Analysis: Machinists vote helps Boeing avoid hiring crunch
By Alwyn Scott
NEW YORK (Reuters) - In clinching a deal with its machinist workers on Friday that will keep jetliner manufacturing in the Pacific Northwest, Boeing Co BA.N may not only have secured industrial peace until 2024 and brought its pension costs under control - it has also avoided facing a recruitment nightmare.
Thousands of machinists in Seattle and Everett, Washington, and Portland, Oregon, voted by a slim margin to approve a contract extension that guarantees Boeing's new wide-body passenger jet, the 777X, will be built by them in the region. The result was announced late on Friday night.
Had the workers rejected the deal, Boeing was considering 54 alternate locations in 22 states for a $10 billion factory that would eventually employ 8,500 people.
But had Boeing moved the location, it would have faced intense competition for workers - chiefly machinists and engineers - that has crimped the U.S. aerospace and defense industry for years.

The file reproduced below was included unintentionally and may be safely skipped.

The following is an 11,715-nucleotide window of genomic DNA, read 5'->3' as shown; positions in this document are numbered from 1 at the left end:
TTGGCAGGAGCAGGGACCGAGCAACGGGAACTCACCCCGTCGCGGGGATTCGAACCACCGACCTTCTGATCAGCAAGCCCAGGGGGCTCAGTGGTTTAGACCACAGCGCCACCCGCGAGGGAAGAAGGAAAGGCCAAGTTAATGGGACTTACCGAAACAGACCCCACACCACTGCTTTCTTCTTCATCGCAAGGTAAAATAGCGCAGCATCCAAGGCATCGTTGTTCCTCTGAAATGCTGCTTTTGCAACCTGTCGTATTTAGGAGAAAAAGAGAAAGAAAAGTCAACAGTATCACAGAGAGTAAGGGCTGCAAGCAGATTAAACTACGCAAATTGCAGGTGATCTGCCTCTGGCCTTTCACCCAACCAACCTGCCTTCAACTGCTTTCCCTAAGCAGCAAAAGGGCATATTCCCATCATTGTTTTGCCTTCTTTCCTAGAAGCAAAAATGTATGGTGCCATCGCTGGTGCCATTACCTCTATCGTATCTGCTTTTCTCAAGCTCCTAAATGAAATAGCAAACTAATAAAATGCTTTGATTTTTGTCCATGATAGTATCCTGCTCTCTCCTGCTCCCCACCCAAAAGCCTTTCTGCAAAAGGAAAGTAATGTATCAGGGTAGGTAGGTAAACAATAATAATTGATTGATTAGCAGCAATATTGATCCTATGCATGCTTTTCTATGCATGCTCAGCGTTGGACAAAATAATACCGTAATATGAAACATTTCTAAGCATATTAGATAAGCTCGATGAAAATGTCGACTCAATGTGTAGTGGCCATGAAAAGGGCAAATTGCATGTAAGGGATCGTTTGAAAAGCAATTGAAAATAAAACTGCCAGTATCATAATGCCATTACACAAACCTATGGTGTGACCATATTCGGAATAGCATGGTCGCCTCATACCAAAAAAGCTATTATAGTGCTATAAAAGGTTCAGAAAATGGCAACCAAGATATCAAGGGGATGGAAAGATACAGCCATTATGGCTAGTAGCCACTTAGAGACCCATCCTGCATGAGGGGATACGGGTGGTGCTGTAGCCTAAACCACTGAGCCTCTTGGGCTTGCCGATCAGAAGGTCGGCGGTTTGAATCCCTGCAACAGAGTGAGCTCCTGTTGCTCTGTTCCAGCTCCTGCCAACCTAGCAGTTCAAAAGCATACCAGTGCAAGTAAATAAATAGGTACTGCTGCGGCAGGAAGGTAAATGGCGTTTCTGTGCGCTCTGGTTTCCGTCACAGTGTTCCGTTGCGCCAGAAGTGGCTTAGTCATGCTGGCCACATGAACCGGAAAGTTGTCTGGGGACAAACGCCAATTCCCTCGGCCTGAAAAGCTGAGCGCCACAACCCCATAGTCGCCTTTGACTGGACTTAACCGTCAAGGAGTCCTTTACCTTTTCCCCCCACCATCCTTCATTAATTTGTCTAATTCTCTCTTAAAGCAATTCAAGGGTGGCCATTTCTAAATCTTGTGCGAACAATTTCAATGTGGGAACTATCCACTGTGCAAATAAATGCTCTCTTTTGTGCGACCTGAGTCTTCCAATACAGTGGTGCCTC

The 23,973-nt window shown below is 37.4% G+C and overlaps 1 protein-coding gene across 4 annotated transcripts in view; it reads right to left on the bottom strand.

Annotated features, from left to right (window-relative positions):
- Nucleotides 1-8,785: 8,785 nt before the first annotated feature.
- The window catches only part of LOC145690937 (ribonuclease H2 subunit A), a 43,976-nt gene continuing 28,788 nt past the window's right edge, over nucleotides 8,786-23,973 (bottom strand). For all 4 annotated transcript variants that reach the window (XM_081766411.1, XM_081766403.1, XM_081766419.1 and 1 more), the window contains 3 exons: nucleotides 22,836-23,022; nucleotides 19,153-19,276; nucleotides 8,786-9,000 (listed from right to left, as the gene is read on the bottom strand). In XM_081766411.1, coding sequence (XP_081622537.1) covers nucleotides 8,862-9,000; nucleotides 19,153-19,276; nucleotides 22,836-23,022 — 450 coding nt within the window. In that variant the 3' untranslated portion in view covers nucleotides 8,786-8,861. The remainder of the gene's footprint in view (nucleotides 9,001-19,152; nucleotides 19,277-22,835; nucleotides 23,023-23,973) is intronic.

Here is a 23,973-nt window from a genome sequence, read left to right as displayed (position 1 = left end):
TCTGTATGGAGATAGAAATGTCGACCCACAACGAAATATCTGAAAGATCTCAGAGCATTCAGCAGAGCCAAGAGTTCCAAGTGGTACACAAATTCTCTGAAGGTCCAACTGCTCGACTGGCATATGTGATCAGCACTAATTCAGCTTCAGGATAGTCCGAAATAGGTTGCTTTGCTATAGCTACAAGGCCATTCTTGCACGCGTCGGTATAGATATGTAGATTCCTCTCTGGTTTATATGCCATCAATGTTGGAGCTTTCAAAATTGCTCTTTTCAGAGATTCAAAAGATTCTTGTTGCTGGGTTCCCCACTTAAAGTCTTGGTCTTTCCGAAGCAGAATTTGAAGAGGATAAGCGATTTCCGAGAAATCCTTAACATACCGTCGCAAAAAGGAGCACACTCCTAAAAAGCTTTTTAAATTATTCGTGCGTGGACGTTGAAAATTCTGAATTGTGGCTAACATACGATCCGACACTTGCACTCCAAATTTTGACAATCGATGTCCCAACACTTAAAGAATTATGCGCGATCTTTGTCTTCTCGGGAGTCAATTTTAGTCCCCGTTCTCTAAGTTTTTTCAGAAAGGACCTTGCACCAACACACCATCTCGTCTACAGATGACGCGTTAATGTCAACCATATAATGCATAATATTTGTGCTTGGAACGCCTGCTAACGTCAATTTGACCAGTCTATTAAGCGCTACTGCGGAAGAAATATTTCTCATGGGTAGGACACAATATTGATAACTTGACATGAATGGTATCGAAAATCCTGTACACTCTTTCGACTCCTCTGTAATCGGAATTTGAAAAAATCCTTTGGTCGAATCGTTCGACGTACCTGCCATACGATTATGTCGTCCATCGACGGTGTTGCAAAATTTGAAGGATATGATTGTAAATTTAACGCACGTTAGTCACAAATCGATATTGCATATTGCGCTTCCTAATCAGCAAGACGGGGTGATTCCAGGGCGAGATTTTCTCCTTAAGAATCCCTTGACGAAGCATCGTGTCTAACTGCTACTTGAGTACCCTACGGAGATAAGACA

The shortfall helps explain why Boeing kept negotiating even after an earlier offer was rejected by the machinists and as it courted other states.
The industry is undergoing a historic boom in aircraft production at a time when a major wave of workers is ready to retire. More than one million engineers, for example, about 30 percent of the U.S. industry's total engineering work force, will be eligible to leave in the next five years, according to a study by Deloitte.
"The number one challenge right now is work force," said William Hosack, chief executive of Singularity Prime, a Connecticut-based consulting firm that works with aerospace manufacturers and suppliers.
A new jet assembly plant Boeing's rival, Airbus, plans to open in Alabama next year is adding to the competition. Not only does the Airbus factory need machinists like those Boeing has in Washington state, but the plant's future suppliers also are looking for workers, he said. Continued...